Praying for safety at sea and putting to rest fish in honor their lives.
In the city of Tsuruoka there is Temple called, Ryutakusanzenpoji, which is still worshipped at by fishermen for being a guardian of the sea. The name “Ryugeji” (Ryu = dragon) represents a deep connection with the dragon, which is believed to be a deity of the water. As one monk explained, “A thatched hut which had initially been opened by Myotatsu Shonin, a holy priest who appeared in Konjakumonogatari (The Tale of Konjaku), is considered to be the founder of this temple. It is said that one day, two Ryujin (dragon gods) showed up and asked Myotatsu for his blessing. Once he gave them the reciting, they lay concealed in Kaibaminoike Pond, located in the back of the temple grounds. “The Fish with Human-like Face”, which was seen on TV some years back, was considered to be residing in this pond and to be the incarnation of Ryujin.
Recently the holy image, which is usually enshrined at Ryuoden, was unveiled for the 1150th anniversary of Myotatsu’s birthday. It was the first time in the temple’s history, thus not only local residents, but also people in the fishing industry crowded in everyday to witness it. “The holy image is Bhaisajyaguru, and the guardians at the right and left sides are the Ryujin from Kaibaminoike pond,” the monk continued. “This Ryuoden imitates the Palace of the Dragon King, and there are many engraved carp representing an incarnation before becoming a dragon. The twelve signs of the Chinese zodiac are engraved at our five-story pagoda downstairs, but the dragon is replaced with a carp.”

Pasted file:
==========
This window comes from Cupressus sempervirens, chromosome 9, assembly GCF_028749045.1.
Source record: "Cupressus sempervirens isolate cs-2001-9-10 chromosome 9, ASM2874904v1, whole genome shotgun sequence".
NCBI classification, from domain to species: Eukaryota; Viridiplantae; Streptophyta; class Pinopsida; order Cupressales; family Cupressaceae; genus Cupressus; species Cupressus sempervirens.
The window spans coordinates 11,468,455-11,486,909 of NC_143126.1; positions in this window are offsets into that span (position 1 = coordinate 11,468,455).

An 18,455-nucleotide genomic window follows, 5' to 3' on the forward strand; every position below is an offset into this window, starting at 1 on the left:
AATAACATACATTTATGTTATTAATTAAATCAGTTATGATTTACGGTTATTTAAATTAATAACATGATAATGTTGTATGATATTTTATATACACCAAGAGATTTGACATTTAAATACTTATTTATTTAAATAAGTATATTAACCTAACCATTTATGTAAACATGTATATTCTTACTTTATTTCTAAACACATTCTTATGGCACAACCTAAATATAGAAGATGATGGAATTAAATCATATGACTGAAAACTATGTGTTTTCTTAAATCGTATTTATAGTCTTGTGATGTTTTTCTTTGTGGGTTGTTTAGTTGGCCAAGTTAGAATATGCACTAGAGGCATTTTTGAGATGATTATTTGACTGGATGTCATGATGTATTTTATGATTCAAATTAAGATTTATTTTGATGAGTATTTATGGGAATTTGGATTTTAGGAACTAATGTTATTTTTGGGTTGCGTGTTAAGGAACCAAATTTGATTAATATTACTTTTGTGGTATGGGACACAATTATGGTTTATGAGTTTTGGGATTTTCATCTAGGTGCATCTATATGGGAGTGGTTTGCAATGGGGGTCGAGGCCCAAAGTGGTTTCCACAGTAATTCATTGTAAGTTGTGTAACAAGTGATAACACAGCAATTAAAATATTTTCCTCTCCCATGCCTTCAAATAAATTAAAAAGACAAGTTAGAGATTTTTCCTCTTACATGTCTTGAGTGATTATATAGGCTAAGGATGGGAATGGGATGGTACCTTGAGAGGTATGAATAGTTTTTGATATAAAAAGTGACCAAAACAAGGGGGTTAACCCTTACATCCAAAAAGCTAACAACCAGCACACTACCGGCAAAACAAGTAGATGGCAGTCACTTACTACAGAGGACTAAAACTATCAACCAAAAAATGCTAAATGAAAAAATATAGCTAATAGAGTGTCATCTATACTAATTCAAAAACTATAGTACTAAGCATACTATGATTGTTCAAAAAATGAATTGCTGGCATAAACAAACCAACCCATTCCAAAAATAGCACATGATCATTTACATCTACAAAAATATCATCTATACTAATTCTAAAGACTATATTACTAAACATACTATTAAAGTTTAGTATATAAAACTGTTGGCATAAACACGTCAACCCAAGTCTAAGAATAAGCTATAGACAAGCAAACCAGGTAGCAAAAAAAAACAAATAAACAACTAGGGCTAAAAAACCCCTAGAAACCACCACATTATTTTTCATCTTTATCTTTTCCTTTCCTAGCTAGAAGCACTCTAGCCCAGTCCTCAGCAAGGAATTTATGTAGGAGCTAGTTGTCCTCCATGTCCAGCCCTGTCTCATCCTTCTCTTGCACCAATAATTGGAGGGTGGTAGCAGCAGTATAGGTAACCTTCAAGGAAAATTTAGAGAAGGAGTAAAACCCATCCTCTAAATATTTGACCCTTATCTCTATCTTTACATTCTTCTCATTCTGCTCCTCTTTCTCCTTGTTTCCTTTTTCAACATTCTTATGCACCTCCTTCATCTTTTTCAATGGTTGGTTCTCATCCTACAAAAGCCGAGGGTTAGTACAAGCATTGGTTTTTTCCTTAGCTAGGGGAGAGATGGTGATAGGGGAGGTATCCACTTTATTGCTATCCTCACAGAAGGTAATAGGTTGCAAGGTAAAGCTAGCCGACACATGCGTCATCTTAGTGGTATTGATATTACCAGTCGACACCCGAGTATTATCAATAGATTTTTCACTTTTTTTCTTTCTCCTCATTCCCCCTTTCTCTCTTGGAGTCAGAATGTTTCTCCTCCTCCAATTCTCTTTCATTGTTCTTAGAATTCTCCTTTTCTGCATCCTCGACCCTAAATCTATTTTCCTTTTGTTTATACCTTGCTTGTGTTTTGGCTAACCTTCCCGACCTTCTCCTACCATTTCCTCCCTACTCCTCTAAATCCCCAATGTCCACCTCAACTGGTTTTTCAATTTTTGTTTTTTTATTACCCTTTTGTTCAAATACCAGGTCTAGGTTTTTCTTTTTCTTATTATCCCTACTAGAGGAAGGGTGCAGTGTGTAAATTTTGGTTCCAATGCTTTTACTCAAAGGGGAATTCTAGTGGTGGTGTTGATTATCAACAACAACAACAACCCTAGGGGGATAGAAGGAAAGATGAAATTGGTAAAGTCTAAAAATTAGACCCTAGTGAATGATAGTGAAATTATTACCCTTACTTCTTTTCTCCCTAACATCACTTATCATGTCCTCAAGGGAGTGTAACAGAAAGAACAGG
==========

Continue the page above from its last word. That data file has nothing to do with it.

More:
The aforementioned five-story pagoda is the only one in Japan built as a memorial tower for the putting of fish to rest in honor their lives. Initially, it was members in the fishing industry who desired to build it. According to one theory, Mr. Tomekichi Aoyama also devoted himself to the project as an organizer. The belief greatly spread amongst the fishing industry from the beginning of the Meiji period, and they of course asked the temple, where a deity of water was worshiped, for peace at sea. But it wasn’t a unilateral request that they asked just for their own safety. We could witness fishermen’s spiritual nature through the fact that they also prayed for the souls of the fish that gave their lives. They relied on the temple for this. Besides what the monk explained, we see fish and wave motifs everywhere on the grounds. It makes us feel as if we are praying to the fish instead of Ryujin.